The 2012 Olympics opened with an image of a roaring train coming down the tracks. Somebody said in the 19th century that the greatness of England resided in its abundance of coal which allowed the industrial revolution and the building of the English Empire over which the sun never set; to which the poet Matthew Arnold replied that the true greatness of England was Shakespeare. Thus began the war of the two cultures: the scientific positivistic culture vs. the culture of the liberal arts, still ongoing in the 20th century with C.P. Snow’s The Two Cultures, a dichotomy that would have been inconceivable to a Leonardo, who was both a great scientist and a great artist.

 

Heidegger begins his Being and Time with the question Why is there something rather than nothing?; a question that any positivist would deride, if for no other reason that he cannot answer it via science nor does he care to answer it. He’d rather look at the cosmos than ask why the unexamined life is not worth living. And yet, neither Heidegger, nor Paolozzi, nor Vico whose masterpiece is titled The New Science, are anti-science luddites. Rather what they are saying is that knowledge and science are never neutral; there is always an interpretation and intentionality; they can be use for good or for evil. What made possible the horror of the Holocaust were people with much knowledge (9 of the 12 Nazis who planned the logistics of the event had Ph.D.s after their names) which was used for evil, so that the train would run on time and the ovens and the extermination chambers would function efficiently. Jacques Ellul’s The Technological Society is illuminating in this respect.  Heidegger, on the other hand, paradoxically joined the Nazi party and even worked for it for a short while. So, given that technology is never neutral unless it is in the hands of unthinking automatons, or zombies without a consciousness, the question persists: how shall we use technology in the 21st century? Tesla and its sleek electric motors is a solution of sort, but it is a scientific solution which does not solve the human problem; that problem is encapsulate in these questions: how do we live meaningful purposeful lives and assure our survival and salvation?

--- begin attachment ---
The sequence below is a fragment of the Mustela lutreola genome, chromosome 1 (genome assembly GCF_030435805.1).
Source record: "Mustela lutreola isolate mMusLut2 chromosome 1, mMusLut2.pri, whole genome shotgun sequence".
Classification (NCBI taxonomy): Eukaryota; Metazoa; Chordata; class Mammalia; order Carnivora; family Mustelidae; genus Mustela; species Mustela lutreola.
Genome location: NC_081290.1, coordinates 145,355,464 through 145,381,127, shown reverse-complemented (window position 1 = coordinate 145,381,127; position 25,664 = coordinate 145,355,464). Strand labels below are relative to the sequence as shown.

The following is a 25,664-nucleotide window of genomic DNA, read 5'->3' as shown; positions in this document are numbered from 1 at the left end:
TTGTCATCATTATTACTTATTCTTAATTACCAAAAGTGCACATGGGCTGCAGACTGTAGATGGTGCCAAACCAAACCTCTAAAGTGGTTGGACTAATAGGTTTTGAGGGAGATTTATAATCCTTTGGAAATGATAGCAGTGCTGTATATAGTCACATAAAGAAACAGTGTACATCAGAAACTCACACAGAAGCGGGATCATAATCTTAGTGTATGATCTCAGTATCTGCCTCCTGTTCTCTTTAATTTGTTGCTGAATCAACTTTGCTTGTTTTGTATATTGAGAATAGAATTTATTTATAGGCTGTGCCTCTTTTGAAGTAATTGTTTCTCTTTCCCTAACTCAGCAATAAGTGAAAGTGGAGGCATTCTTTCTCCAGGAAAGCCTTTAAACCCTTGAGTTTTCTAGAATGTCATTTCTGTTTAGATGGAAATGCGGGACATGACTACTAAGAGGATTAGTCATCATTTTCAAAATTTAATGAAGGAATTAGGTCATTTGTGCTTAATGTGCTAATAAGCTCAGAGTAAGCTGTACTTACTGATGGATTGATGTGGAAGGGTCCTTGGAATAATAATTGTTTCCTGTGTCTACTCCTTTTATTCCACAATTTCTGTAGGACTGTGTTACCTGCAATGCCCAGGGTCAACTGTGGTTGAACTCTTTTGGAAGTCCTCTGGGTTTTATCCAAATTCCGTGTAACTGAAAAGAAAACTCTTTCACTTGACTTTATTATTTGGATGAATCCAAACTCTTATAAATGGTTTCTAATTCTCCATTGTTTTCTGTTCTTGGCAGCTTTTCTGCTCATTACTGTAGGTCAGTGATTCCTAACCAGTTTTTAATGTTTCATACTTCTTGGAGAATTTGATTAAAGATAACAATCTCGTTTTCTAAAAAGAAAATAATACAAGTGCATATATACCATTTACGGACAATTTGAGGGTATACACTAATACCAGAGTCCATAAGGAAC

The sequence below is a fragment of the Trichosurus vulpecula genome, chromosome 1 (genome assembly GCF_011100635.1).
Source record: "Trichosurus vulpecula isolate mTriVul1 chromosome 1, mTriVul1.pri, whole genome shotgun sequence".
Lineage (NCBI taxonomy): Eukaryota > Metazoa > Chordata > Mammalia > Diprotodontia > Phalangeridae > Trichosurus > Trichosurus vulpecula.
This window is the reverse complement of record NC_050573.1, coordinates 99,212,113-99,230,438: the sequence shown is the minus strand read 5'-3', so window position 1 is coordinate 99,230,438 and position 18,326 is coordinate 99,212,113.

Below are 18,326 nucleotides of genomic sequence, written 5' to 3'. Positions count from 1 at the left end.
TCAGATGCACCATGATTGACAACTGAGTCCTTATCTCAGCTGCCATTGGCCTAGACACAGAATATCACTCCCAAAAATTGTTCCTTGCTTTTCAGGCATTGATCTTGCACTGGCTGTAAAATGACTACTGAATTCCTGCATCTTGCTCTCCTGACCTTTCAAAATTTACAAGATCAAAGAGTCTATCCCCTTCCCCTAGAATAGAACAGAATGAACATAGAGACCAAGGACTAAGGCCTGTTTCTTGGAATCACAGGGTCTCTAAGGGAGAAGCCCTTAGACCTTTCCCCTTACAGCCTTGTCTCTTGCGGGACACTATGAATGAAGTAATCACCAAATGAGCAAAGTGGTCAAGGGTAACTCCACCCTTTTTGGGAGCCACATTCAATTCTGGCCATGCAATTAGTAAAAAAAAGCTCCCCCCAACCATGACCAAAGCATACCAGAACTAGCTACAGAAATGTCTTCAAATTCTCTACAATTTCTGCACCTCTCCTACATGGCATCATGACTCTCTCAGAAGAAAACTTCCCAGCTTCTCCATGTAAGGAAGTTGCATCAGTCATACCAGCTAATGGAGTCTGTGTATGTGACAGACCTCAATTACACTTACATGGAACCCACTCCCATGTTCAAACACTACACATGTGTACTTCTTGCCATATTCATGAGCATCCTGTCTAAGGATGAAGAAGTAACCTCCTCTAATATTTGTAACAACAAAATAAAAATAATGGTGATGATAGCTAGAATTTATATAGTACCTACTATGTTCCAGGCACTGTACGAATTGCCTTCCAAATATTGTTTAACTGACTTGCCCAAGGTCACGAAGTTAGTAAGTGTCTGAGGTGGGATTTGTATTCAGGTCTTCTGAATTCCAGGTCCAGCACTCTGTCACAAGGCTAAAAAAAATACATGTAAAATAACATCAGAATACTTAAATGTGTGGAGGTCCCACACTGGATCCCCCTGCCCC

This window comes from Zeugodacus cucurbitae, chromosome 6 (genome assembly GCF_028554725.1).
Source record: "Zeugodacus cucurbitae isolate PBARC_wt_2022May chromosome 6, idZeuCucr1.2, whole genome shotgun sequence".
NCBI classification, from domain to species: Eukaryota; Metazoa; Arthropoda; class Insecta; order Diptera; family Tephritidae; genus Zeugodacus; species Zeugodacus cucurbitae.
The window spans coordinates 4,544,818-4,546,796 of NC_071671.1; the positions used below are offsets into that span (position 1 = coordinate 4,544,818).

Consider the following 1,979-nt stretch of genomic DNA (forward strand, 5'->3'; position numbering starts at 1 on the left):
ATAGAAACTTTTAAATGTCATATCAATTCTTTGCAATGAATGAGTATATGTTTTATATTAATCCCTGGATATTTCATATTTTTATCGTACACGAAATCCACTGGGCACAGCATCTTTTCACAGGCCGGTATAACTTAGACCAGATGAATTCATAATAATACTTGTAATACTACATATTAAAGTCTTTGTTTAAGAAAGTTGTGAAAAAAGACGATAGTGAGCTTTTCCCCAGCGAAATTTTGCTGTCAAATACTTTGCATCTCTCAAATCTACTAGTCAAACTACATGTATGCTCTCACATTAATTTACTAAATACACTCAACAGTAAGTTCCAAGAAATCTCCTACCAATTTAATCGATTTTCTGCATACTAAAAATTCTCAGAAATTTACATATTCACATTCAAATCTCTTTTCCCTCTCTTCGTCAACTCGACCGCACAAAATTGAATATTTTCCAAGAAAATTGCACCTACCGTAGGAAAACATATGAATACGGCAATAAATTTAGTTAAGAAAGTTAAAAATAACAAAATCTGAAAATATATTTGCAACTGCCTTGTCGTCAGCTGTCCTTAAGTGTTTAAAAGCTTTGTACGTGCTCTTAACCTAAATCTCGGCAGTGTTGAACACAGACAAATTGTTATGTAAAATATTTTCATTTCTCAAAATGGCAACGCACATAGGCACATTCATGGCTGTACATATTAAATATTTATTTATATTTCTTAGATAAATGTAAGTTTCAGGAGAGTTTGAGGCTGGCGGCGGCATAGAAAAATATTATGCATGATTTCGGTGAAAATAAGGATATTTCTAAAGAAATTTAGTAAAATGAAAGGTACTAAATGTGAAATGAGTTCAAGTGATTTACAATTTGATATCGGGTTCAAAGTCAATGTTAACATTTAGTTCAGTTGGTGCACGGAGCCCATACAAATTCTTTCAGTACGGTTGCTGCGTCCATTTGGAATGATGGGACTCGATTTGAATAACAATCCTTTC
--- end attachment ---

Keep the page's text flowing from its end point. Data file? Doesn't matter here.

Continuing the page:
Professor Paparella has earned a Ph.D. in Italian Humanism, with a dissertation on the philosopher of history Giambattista Vico, from Yale University. He is a scholar interested in current relevant philosophical, political and cultural issues; the author of numerous essays and books on the EU cultural identity among which A New Europe in search of its Soul, and Europa: An Idea and a Journey. Presently he teaches philosophy and humanities at Barry University, Miami, Florida. He is a prolific writer and has written hundreds of essays for both traditional academic and on-line magazines among which Metanexus and Ovi. One of his current works in progress is a book dealing with the issue of cultural identity within the phenomenon of “the neo-immigrant” exhibited by an international global economy strong on positivism and utilitarianism and weak on humanism and ideals.

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Economy

Khashoggi crisis highlights why investment in Asia is more productive than in the Middle East

Dr. James M. Dorsey

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Growing Western political and corporate reluctance to be associated with Saudi Arabia in the wake of the suspected killing of journalist Jamal Khashoggi spotlights fundamentally different investment strategies and environments in the bulk of Asia and the oil-rich Gulf states, the continent’s most western flank.

The Khashoggi crisis highlighted the fact that much of investment in the Gulf, irrespective of whether it is domestic, Western or Chinese, comes from financial, technology and other service industries, the arms industry or Gulf governments. It is focused on services, infrastructure or enhancing the state’s capacities rather than on manufacturing, industrial development, and the nurturing of an independent private sector.